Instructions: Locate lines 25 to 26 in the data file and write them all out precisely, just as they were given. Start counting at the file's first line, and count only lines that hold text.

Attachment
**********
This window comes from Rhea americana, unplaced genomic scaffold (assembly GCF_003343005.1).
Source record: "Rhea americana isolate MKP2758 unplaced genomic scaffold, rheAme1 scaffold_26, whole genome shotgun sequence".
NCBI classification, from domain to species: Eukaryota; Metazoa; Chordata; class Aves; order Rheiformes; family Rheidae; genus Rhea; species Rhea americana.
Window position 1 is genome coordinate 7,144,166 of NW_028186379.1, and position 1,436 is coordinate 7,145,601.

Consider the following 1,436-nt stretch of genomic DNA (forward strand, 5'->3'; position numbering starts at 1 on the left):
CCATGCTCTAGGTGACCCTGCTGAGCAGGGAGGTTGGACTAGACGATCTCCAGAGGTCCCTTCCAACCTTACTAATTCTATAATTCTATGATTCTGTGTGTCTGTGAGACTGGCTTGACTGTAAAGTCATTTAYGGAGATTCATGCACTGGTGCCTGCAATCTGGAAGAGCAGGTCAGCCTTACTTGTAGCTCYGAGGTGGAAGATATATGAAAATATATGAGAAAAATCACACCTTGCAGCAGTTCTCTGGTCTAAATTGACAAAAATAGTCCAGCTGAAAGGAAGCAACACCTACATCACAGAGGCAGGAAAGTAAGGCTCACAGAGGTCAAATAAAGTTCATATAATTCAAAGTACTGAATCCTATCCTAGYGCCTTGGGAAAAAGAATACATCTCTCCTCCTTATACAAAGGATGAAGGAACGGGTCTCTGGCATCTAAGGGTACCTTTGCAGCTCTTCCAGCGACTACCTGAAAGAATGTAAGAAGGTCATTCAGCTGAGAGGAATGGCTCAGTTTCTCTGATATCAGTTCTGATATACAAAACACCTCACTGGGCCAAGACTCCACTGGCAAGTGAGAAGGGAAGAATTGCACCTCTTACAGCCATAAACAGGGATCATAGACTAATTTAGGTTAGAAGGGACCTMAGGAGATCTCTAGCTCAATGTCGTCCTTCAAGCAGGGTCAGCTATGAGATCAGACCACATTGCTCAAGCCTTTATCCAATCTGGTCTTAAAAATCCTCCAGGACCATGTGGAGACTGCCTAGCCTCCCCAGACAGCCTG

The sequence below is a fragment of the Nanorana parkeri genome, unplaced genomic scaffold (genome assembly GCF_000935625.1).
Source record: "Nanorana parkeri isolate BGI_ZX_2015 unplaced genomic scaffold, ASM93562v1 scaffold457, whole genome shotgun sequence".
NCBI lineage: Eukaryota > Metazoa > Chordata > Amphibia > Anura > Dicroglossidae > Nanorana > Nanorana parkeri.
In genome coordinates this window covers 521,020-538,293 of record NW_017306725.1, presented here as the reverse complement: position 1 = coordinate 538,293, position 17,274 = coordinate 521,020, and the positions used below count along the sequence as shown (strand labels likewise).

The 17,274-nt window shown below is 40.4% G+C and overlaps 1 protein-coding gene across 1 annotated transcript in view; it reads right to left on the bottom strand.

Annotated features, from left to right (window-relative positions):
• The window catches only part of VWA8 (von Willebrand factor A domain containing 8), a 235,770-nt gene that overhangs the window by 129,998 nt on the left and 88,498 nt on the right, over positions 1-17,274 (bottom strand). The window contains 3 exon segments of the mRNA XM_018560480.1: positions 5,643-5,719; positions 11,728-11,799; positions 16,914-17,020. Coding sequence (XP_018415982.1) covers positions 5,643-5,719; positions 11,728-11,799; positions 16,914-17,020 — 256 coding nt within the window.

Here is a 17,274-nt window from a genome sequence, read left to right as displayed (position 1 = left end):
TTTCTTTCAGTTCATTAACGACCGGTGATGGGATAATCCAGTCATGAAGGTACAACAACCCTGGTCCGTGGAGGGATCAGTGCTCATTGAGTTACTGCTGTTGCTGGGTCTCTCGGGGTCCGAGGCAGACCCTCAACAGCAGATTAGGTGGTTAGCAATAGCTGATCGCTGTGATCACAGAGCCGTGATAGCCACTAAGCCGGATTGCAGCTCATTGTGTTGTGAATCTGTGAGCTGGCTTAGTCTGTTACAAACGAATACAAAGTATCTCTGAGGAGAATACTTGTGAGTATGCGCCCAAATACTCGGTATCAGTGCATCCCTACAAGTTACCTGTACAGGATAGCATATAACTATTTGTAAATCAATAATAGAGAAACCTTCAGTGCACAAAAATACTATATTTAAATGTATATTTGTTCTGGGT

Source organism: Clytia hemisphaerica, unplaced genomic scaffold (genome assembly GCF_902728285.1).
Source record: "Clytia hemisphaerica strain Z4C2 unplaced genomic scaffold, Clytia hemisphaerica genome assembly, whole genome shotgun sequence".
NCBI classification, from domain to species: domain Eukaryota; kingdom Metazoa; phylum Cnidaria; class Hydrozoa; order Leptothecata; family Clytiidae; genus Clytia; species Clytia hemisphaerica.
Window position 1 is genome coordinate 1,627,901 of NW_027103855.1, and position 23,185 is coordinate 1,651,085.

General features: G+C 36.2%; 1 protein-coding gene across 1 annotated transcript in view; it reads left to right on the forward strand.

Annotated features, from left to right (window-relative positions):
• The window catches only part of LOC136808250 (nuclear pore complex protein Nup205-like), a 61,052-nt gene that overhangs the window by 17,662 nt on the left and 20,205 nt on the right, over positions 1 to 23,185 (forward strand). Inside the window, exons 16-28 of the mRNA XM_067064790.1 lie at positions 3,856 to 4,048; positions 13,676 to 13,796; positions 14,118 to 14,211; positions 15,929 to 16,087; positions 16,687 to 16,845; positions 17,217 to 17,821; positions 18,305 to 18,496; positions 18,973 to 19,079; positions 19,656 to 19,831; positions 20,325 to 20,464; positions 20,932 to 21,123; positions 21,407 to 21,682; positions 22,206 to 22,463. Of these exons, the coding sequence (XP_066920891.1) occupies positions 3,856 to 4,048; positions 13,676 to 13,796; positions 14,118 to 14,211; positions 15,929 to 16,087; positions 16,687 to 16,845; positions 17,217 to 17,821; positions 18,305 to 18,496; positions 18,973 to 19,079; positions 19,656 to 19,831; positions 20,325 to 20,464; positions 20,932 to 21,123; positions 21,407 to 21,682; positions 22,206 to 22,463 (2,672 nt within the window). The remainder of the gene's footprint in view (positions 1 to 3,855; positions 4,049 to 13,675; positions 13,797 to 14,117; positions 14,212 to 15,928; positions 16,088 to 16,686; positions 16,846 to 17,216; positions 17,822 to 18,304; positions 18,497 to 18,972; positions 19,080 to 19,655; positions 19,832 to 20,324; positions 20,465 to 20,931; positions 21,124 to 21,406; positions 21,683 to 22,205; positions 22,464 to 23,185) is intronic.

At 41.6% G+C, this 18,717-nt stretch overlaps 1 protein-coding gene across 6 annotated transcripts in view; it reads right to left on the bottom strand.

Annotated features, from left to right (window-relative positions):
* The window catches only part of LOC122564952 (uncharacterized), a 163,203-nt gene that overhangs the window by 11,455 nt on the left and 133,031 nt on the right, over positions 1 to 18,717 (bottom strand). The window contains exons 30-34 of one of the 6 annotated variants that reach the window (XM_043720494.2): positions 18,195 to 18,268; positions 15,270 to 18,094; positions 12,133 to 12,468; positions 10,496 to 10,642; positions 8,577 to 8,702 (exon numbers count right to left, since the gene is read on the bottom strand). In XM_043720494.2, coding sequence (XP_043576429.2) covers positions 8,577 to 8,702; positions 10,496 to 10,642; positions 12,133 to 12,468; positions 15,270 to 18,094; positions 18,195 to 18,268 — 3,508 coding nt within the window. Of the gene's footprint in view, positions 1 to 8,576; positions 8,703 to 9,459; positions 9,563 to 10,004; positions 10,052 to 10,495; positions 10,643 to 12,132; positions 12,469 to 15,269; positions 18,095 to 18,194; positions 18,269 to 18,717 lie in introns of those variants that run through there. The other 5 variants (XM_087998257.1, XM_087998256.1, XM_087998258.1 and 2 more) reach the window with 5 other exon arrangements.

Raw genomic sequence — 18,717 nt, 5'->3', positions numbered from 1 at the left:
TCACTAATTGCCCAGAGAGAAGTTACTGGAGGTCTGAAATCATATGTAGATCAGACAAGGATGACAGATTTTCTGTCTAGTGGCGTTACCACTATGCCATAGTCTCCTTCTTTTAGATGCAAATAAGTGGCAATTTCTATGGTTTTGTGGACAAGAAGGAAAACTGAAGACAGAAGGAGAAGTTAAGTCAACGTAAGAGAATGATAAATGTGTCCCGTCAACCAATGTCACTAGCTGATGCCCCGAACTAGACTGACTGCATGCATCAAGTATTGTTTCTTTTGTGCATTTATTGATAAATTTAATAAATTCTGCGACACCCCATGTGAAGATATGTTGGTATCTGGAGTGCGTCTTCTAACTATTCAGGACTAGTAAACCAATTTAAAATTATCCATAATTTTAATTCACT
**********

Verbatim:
* The window catches only part of LOC122564952 (uncharacterized), a 163,203-nt gene that overhangs the window by 11,455 nt on the left and 133,031 nt on the right, over positions 1 to 18,717 (bottom strand). The window contains exons 30-34 of one of the 6 annotated variants that reach the window (XM_043720494.2): positions 18,195 to 18,268; positions 15,270 to 18,094; positions 12,133 to 12,468; positions 10,496 to 10,642; positions 8,577 to 8,702 (exon numbers count right to left, since the gene is read on the bottom strand). In XM_043720494.2, coding sequence (XP_043576429.2) covers positions 8,577 to 8,702; positions 10,496 to 10,642; positions 12,133 to 12,468; positions 15,270 to 18,094; positions 18,195 to 18,268 — 3,508 coding nt within the window. Of the gene's footprint in view, positions 1 to 8,576; positions 8,703 to 9,459; positions 9,563 to 10,004; positions 10,052 to 10,495; positions 10,643 to 12,132; positions 12,469 to 15,269; positions 18,095 to 18,194; positions 18,269 to 18,717 lie in introns of those variants that run through there. The other 5 variants (XM_087998257.1, XM_087998256.1, XM_087998258.1 and 2 more) reach the window with 5 other exon arrangements.

Raw genomic sequence — 18,717 nt, 5'->3', positions numbered from 1 at the left: